66 E. Forest, Detroit MI 48201
QISA (4, 4, 3.5, 3.5), $9-14, Vegetarian
Seva Detroit is not so much trying to figure out what it wants to be when it grows up. Rather it has already grown up and it is trying to figure out what it has become. The restaurant should not be called eclectic because eclectic is a style unto itself. Seva is a patchwork of eclectic, family style, elegance, and counterculture, all fighting for a seat at the table.
Seva Detroit is an elegant setting in a not so elegant neighborhood. The restaurant parking is down an alley in the back, and the parking lot is a morass of gravel, dirt, and potholes. But then you enter the restaurant sporting lovely wooden furniture in black and brown, candles on each table, modern art on the wall, a young wait staff in jeans, t-shirts, and knit caps, Motown music over the loudspeaker, and family after family of every ethnic group imaginable. Is the restaurant college-town counter culture? Inner city fine dining? Family-friendly comfort food? As I said, eclectic doesn’t begin to cover it.
The restaurant’s motto is, “fresh, imaginative vegetarian cuisine”, and they do their best to meet that expectation. The menu is a mix of comfort food (baked mac & cheese, omelets, burritos), pan-Asian (cilantro-peanut stir fry, General Tso’s cauliflower, tempeh banh mi), Mexican/South American (enchiladas calabaza, black bean & sweet potato quesadilla), and modern vegetarian (tofu California, graticola sandwich).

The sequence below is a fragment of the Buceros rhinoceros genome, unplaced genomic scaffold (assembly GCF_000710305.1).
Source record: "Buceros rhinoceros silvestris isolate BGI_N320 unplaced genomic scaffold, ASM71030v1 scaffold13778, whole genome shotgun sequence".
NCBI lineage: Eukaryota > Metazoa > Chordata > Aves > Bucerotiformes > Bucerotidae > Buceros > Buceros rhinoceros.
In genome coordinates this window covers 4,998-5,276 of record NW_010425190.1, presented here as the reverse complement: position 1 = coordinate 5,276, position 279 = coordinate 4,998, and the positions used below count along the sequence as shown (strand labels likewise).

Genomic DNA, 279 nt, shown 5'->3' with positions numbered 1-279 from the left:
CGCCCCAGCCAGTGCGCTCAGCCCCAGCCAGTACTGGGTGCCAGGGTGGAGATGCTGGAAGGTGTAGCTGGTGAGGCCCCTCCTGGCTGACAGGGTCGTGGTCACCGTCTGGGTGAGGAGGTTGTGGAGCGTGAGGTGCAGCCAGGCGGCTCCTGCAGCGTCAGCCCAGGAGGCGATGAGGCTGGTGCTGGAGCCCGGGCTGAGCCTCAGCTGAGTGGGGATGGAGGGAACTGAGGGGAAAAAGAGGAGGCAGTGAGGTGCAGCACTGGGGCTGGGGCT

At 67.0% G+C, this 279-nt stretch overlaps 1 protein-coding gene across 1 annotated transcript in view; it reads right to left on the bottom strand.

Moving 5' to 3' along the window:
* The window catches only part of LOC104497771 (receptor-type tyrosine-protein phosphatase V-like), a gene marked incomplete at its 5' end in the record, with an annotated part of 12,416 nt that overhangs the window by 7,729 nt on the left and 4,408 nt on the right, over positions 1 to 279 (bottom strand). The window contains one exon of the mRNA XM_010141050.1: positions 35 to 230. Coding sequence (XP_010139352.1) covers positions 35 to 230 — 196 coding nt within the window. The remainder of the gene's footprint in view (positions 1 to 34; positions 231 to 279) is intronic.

Whatever they are, I can’t argue with the results. The food is delicious. I ordered the black bean & sweet potato quesadilla which came with thick tortilla chips, a chunky guacamole, and a mild red salsa. The quesadilla was a good blend of flavor and texture, mixing sweet and savory, North and South American staples into a dish that left me asking myself, “Why haven’t I done this before at home?” The guacamole contained red onion and tomato to create a color mix that was as fun to look at as it was to eat.
To drink, I ordered the Eden’s Paradise Juice, a fresh mixture of orange, lime, ginger, and cranberry juices on ice, served with a wedge of lime. The juice had a powerful ginger bite, but the tang of the citrus juices balanced the piquancy with astringency.
I couldn’t pass up dessert. Mind you, I should have passed up dessert, but I didn’t. However, in order to maintain some semblance of sanity, I bypassed the more decadent tiramisu, black top pie, and chocolate hazelnut cake in favor of the pear almond torte. Of course, even the light-sounding torte was a warm, heavenly dish of cooked pear on thick torte cookie, topped with a dollop of cinnamon mascarpone cream. You know, diet food.
I have to give props to the waitress, who was very friendly and engaging, and, most importantly, very apologetic when they were out of my first and second choice on the menu. She helped me make a substitution decision without any snootiness or pretentiousness often endemic to trendy restaurants. I tipped her well.
Seva also has an Ann Arbor restaurant, and it is quite possible that Seva Ann Arbor is not nearly the anomaly of Seva Detroit. However, it is BECAUSE Seva Detroit stands out the way it does that I highly recommend you patronize them.
And while you are there, try the tiramisu. And let me know if it’s any good.